Since the NFL is notoriously known for being a quarterback-driven league, this upcoming divisional playoff round is one everybody should be eager to see. You've got future Hall of Famers in Denver's Peyton Manning, New England's Tom Brady and New Orleans' Drew Brees. You've also got three young guns -- Indianapolis' Andrew Luck, San Francisco's Colin Kaepernick and Seattle's Russell Wilson -- and a revitalized star in San Diego's Philip Rivers. Then there's the one guy most people aren't talking enough about: Carolina's Cam Newton.
As much as we evaluate quarterbacks by how they do in this part of the season, Newton doesn't need a playoff win over San Francisco on Sunday to prove anything about himself at the moment. He's already shown plenty in rebounding from all the adversity and scrutiny that has surrounded him since a disappointing 2012 season. Newton heard his general manager demand more wins, and the quarterback provided them. Newton realized there were questions about his maturity and leadership, and then he helped lead his team to the NFC South title. More than anything, he reminded us, once again, why people were so high on him when he entered the league as the top pick in the 2011 draft.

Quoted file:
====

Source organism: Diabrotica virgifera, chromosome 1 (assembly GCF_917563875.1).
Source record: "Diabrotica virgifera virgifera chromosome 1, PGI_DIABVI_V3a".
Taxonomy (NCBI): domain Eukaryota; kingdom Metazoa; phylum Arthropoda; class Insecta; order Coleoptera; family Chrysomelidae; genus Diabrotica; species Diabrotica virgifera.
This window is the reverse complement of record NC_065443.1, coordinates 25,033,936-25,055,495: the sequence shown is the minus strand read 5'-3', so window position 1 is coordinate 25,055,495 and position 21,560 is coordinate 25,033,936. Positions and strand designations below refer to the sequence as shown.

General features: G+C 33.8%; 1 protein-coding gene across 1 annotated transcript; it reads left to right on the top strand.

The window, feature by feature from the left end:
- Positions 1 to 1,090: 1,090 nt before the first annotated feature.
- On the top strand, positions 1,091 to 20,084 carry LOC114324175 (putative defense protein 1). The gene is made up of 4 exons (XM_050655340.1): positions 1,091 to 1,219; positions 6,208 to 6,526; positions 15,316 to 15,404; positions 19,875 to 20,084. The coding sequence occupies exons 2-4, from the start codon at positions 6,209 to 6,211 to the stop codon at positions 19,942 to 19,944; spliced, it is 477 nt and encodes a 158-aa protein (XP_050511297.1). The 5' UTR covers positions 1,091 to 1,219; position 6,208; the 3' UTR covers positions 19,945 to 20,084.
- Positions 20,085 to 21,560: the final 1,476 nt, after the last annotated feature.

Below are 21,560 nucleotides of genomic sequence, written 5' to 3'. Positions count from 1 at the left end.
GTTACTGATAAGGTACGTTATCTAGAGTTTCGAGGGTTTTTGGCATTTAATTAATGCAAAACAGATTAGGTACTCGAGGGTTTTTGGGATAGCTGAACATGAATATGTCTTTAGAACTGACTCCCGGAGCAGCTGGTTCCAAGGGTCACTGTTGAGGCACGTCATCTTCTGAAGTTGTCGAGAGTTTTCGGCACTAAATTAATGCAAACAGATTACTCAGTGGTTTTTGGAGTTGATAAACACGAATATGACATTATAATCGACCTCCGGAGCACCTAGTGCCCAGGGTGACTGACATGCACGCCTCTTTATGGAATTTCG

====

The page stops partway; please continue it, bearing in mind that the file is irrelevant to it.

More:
It would be difficult to understand how much Newton has grown if you haven't been following the Panthers on a weekly basis. If you merely glanced at his numbers, you'd see a player who has fewer passing and rushing yards than at any point in his three-year career. It's almost as if Newton has learned to do more for his team by doing less with his skills. He's reached an important stage in his career -- the point where he understands that leading a team involves far more than just producing weekly highlight clips.
That was always the major knock on Newton -- the notion that his megawatt smile and jaw-dropping athleticism hid a me-first attitude that would cripple whichever team drafted him coming out of Auburn. His critics saw that selfishness in his moodiness, his despondence after losses and the label that he was more style than substance. Newton managed to overcome some of those issues early in his career, primarily by winning NFL Offensive Rookie of the Year honors. Then those same skeptics returned in full force a year later, when Newton couldn't keep the Panthers from succumbing to a second consecutive losing season.
The 2012 campaign wasn't merely about Newton failing to live up to expectations, even though his overall statistics weren't far from what he produced as a first-year player. Instead, it was about competition. The emergence of Luck, Wilson, Kaepernick and Washington's Robert Griffin III last season meant that critics had even more ammunition to use against Newton. As ESPN analyst and former NFL quarterback Trent Dilfer said earlier this year, "Cam's personality doesn't fit in with the old-school paradigm [of what a quarterback should be], so people don't want to like him as much as the other young guys. But really, what has Colin Kaepernick done on the field that Cam hasn't? I love Russell Wilson, but what can he do that Cam can't? Cam has had 70-yard runs and great throws, too. That tends to get overlooked."